Everlasting Power of Attorney: Is Your “Sizzling” Sufficient? | Cranfill Sumner & Hartzog LLP
Many states, including North Carolina, allow individuals to complete certain legal documents called a Powers Attorney. In a power of attorney, a person known as the principal can appoint other trustworthy persons, so-called agents, to make financial transactions and decisions for the principal. The purpose of a proxy is to have an agent appointed and legally entitled to access and manage the principal’s property on behalf of the principal. Powers of attorney are heavily dependent when a client is no longer able to manage his affairs or finances due to his age or declining health. When a principal is no longer able to manage its assets, an agent’s ability to handle the principal’s assets is limited only to the specific legal permissions granted under the power of attorney.
However, not all powers are created equal. The powers of attorney can vary in terms of scope and complexity. The language used in a Power of Attorney can affect whether an agent can use or access the principal’s assets in order to maximize the protection of the assets. The authorizations granted as part of a power of attorney can often ensure that the client’s estate plans are adhered to, even if the client requires long-term care.
Some powers of attorney are very simple and may only allow an agent to access and manage money, accounts, or property. With these basic powers, an agent can pay bills, make investments, and even sell real estate if necessary. With a simplified power of attorney, an agent can only be obliged to use the client’s money for the client’s needs. The North Carolina legal power of attorney, which many people still use today, is an example of a simplified power of attorney that gives an agent the most basic permissions to manage the principal’s property or finances. A short form of power of attorney can avoid the need for court-appointed guardianship and allow an agent to access the principal’s assets and use them for the principal’s needs. In most cases, however, it is not possible to briefly authorize a proxy to require an agent to protect assets or make critical decisions about financial, legal, or long-term care planning for the client. In such circumstances, a short form of the power of attorney can adversely affect not only the client but also the spouse of a client, especially if the client shares ownership of certain assets.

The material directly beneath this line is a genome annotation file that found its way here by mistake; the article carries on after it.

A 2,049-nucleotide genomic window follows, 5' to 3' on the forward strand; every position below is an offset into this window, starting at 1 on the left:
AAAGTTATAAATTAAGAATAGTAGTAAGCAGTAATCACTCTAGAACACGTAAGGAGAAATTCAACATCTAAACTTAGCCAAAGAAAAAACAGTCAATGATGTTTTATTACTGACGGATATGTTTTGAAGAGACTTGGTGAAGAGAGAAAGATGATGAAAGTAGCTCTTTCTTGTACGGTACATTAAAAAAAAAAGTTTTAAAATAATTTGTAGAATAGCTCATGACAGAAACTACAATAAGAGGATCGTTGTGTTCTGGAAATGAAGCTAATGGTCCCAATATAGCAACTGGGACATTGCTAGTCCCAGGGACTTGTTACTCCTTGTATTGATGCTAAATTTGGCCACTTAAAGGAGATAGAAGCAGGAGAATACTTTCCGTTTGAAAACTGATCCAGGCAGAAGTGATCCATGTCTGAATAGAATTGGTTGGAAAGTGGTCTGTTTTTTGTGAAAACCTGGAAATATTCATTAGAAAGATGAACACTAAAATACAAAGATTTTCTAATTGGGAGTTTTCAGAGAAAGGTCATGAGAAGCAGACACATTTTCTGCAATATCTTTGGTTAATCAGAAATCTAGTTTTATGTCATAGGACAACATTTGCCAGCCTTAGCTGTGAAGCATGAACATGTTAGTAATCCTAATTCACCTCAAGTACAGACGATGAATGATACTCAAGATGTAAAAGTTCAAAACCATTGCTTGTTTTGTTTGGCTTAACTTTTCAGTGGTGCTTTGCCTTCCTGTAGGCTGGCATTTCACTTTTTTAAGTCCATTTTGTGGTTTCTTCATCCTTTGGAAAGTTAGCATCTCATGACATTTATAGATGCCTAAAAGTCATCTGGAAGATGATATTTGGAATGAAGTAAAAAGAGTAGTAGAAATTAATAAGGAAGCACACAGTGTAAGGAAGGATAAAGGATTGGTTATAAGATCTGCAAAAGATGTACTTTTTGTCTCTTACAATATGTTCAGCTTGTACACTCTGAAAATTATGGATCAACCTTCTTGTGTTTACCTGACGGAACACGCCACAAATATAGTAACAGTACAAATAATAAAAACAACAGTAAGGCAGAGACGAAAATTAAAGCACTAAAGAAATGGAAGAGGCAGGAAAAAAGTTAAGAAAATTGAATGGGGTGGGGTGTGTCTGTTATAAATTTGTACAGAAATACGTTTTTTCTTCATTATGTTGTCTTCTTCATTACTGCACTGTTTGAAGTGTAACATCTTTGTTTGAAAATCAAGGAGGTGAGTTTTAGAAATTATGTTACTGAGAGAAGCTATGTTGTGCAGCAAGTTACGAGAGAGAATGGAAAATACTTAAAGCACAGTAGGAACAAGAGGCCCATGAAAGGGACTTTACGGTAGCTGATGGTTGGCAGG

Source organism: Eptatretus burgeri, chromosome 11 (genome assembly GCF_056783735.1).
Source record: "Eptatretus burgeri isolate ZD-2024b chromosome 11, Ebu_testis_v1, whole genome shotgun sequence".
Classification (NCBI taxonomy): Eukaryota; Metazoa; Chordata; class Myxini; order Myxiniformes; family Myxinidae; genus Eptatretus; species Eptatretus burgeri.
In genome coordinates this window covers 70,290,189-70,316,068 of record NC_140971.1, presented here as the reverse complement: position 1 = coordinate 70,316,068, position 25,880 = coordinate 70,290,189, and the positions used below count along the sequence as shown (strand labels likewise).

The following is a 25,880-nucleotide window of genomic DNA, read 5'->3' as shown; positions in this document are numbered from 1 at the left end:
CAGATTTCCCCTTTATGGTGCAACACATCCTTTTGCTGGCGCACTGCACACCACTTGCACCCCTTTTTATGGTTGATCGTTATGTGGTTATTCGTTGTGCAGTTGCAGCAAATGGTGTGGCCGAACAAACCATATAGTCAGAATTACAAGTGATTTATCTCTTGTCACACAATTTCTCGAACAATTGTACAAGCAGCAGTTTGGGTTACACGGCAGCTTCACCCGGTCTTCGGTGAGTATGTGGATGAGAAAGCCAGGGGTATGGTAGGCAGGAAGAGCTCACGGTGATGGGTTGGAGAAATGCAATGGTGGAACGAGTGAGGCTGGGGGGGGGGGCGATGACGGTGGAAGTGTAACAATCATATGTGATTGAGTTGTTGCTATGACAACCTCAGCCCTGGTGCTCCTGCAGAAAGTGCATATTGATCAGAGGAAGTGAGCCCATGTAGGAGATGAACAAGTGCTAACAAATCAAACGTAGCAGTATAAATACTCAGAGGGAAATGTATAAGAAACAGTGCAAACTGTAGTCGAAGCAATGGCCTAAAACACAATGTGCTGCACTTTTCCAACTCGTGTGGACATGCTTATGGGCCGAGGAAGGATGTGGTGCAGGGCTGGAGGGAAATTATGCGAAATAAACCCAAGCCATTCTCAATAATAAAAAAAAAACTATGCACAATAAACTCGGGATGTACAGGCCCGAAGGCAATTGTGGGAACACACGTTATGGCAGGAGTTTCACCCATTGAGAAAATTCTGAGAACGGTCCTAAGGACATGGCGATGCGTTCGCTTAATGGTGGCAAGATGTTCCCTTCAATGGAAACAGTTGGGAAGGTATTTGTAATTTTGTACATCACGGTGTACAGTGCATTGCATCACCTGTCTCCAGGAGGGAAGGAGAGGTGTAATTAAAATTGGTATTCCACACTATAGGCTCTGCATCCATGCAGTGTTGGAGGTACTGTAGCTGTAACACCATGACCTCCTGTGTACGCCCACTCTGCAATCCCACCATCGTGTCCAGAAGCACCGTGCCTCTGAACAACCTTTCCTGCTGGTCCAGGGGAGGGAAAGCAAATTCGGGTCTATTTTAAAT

Some powers of attorney can also give an agent extraordinary powers that provide substantial asset protection or more complex planning. These powers are commonly referred to as “hot powers” and must be specifically identified on a power of attorney as the agent’s permission to conduct such transactions. These hot powers are known as they give an agent considerable authority to create or change the principal’s financial and estate objectives. The main powers that might be considered in a power of attorney include the following:
- The power to create, change, revoke or terminate a trust during the lifetime of the client. Trusts can be effective tools to avoid the public inheritance process. The hassle and cost of inheritance can be avoided with a confidence. Trusts can also be effective tools for providing for members of mixed families, real estate in other states, or minors or disabled beneficiaries. With the appropriate restrictions, an agent under a power of attorney can meet the client’s estate planning and asset protection goals by creating and financing certain types of trusts for the client.